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Military Goals of 'Surge' Largely Met, Petraeus Says

Hear a One-Hour Special on Monday's Hearings from NPR News

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NPR News Special Report

Download a one-hour report on Monday's hearing:

A chart presented to House lawmakers by Gen. David Petraeus shows declining civilian deaths in Iraq. Multi-National Force-Iraq hide caption

See Charts Accompanying Gen. Petraeus' Testimony (PDF)
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Audio Highlights

Listen to excerpts from Gen. David Petraeus' and Ambassador Ryan Crocker's testimony so far:

Petraeus Summarizes Progress in Iraq: 'The military objectives of the surge are in large measure being met'

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Crocker Warns Against Pulling Out of Iraq: 'Our current course is hard. The alternatives are far worse.'

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Reaction to the Report

Iraqi Lawmakers Give Their Own Assessment of the Troop 'Surge'

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Father of a Fallen Soldier on What He's Looking for from the Petraeus Report

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U.S. Forces in Baghdad Keep Ear on Iraq Testimony

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His microphone wouldn't work. He was heckled by protesters. But in the end, Gen. David Petraeus delivered a loud message Monday to two congressional committees: The surge is working, and the additional troops dispatched to Iraq will soon be able to return home.

Petraeus' assessment didn't seem to change many minds, though, with Republicans mostly applauding the general's testimony, Democrats questioning it—and lawmakers on both sides of the aisle treating the four–star general and Princeton graduate with deference.

Petraeus said troop levels could return to pre-"surge" levels by next summer, allowing the withdrawal of some 30,000 combat forces, beginning with a Marine contingent later this month. That would leave roughly 130,000 troops still in Iraq. He also recommended further troop cuts eventually, though he didn't specify how deep those cuts might be.

Sober Assessments

Petraeus used a phalanx of charts and graphs to hammer his case home: Despite tactical setbacks, violence is down throughout Iraq, especially in key regions of the country such as Baghdad and Anbar province — where, he said, Iraqis are turning against terrorists. But he added that "civilian deaths remain at an unacceptable level."

"The security situation in Iraq is improving," Petraeus said, but "innumerable challenges lie ahead."

The general also said that the Iraqi military is assuming more responsibility for the country's security.

"I believe that we will be able to reduce our forces to the pre-surge level of brigade combat teams by next summer without jeopardizing the security gains that we have fought so hard to achieve," said Petraeus, who acknowledged that the situation in the country remains "complex, difficult and sometimes downright frustrating."

Petraeus' civilian counterpart in Baghdad, Ambassador Ryan Crocker, delivered a decidedly more sober assessment. "There will be no single moment when we can claim victory. Any turning point will likely be recognized only in retrospect," Crocker said. "(Iraq) is, and will remain for some time to come, a traumatized society."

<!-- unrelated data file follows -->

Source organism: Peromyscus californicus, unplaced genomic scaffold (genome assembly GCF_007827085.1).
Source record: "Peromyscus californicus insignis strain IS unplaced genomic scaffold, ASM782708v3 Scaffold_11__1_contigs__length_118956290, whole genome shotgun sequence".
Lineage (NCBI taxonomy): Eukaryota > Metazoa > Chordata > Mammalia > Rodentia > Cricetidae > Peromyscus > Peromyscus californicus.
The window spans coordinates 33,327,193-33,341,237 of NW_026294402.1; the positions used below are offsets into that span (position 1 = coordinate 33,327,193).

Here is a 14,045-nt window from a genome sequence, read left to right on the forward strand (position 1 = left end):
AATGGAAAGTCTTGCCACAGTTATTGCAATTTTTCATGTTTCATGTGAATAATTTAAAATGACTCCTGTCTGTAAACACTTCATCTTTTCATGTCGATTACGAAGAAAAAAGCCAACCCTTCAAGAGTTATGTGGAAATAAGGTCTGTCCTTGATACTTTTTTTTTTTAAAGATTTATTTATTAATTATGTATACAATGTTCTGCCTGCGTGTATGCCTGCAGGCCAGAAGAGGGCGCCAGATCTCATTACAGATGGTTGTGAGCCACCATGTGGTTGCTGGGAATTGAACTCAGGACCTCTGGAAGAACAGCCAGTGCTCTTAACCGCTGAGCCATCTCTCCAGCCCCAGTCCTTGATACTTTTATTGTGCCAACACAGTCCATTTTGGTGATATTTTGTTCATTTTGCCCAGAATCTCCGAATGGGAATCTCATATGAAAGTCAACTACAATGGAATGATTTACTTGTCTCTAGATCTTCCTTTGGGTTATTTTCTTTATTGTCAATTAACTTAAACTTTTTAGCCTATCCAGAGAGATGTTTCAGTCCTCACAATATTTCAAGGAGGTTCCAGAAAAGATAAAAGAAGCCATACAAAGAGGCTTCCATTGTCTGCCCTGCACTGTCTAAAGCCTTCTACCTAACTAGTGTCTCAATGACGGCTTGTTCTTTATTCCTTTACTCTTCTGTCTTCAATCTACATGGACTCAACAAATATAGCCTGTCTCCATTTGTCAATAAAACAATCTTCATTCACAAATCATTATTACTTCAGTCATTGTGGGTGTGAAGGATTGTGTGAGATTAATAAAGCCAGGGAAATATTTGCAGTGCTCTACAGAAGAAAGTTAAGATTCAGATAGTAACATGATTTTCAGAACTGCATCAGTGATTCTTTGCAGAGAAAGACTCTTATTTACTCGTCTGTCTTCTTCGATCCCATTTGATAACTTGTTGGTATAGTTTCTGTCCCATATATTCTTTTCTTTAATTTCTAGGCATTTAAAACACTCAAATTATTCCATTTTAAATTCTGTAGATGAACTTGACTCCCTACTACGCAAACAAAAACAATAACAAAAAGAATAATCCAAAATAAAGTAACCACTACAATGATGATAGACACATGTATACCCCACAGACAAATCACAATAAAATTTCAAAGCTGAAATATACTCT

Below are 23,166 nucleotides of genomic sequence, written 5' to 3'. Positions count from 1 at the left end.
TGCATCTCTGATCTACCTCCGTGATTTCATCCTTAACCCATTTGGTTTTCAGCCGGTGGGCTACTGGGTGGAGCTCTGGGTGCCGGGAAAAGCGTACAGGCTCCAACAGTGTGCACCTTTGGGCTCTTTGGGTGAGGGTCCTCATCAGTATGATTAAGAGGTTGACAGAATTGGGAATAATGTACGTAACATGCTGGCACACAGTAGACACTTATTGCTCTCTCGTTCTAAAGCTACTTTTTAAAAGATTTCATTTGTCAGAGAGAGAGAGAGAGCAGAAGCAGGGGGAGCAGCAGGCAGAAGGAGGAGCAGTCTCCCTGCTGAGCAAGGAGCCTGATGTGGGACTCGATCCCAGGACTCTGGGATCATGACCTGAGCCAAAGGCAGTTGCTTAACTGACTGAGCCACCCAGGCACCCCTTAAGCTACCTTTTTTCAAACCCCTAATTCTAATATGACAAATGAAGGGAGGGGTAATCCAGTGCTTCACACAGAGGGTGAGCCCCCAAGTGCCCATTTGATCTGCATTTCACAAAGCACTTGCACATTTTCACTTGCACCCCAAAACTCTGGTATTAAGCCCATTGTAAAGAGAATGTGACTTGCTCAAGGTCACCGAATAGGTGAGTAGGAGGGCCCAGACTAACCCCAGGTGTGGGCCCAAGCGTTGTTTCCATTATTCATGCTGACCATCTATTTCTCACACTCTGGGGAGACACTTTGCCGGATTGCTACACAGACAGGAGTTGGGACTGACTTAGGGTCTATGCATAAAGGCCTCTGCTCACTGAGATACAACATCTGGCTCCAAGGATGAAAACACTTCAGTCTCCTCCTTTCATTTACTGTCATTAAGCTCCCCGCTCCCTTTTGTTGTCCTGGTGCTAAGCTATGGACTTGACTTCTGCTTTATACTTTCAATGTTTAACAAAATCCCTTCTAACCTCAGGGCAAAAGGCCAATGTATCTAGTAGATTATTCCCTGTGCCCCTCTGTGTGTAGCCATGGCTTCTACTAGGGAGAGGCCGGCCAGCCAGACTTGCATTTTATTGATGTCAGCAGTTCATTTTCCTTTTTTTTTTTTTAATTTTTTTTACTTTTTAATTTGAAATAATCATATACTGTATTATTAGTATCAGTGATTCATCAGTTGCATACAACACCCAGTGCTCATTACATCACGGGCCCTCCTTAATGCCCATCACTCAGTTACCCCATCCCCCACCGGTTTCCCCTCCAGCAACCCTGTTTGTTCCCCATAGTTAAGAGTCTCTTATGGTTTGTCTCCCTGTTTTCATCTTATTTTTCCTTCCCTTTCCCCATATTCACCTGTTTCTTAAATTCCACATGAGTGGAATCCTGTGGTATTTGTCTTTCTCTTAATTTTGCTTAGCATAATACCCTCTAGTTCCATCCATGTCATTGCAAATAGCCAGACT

Yet Crocker, like Petraeus, warned against a precipitous withdrawal of all U.S. forces from Iraq and said he was optimistic about the long-term prospect for the country. He compared the situation in Iraq to the struggle for states' rights and civil rights in the United States.

Hearings Marked by Protests

Petraeus and Crocker presented their testimony before a packed congressional hearing room and a nationwide TV audience. Protesters from antiwar groups interrupted the proceedings several times with shouts of "tell the truth" and "troops home now." One of the protesters was Cindy Sheehan, a well-known figure in the antiwar movement whose son was killed in Iraq.

"This is intolerable," said Committee Chairman Ike Skelton (D-MO), as he banged his gavel and ordered Capital Hill police to remove the protesters.

Petraeus wore his crisp Amy uniform, his chest gleaming with medals. Lawmakers, Democrat and Republican alike, went out of their way to praise Petraeus, who is widely respected in military and civilian circles.

An ad paid for by the liberal group was considerably less deferential. "General Petraeus or General Betray Us?" it asked, a word play on his name. During Monday's hearing, several lawmakers sharply criticized the ad, and nearly two dozen lawmakers, mostly Republican, called on Democrats to denounce it.

"These childish tactics are an insult to everyone fighting for our freedom in Iraq, and they should be condemned," said Sen. Mitch McConnell of Kentucky.

Petraeus did face some tough questioning, most notably from Rep. Tom Lantos (D-CA).

"The administration's myopic policies on Iraq have created a fiasco," Lantos said. "We cannot take the administration's assertions on Iraq seriously, and no amount of charts or statistics will improve its credibility."

War Skepticism in America and Iraq

Petraeus' largely upbeat testimony clashes with recent surveys, which show wide skepticism among both the American and Iraqi publics. A USA Today-Gallup poll taken in the past few days found that 60 percent of those surveyed favor setting a timetable for removing troops. Only 35 percent favor keeping the troops in Iraq until the situation improves.

In Iraq, a poll conducted by ABC News and other broadcasters found 47 percent want American forces and their coalition allies to leave the country immediately, a jump of 12 percentage points from March. A total of 57 percent of Iraqis said they consider attacks on coalition forces acceptable.

Petraeus, the top commander of U.S. forces in Iraq, began his testimony by answering critics who have suggested his report was all but approved by the Bush administration.

"I wrote this testimony myself. It has not been cleared by, nor shared with, anyone in the Pentagon, the White House or the Congress," he said.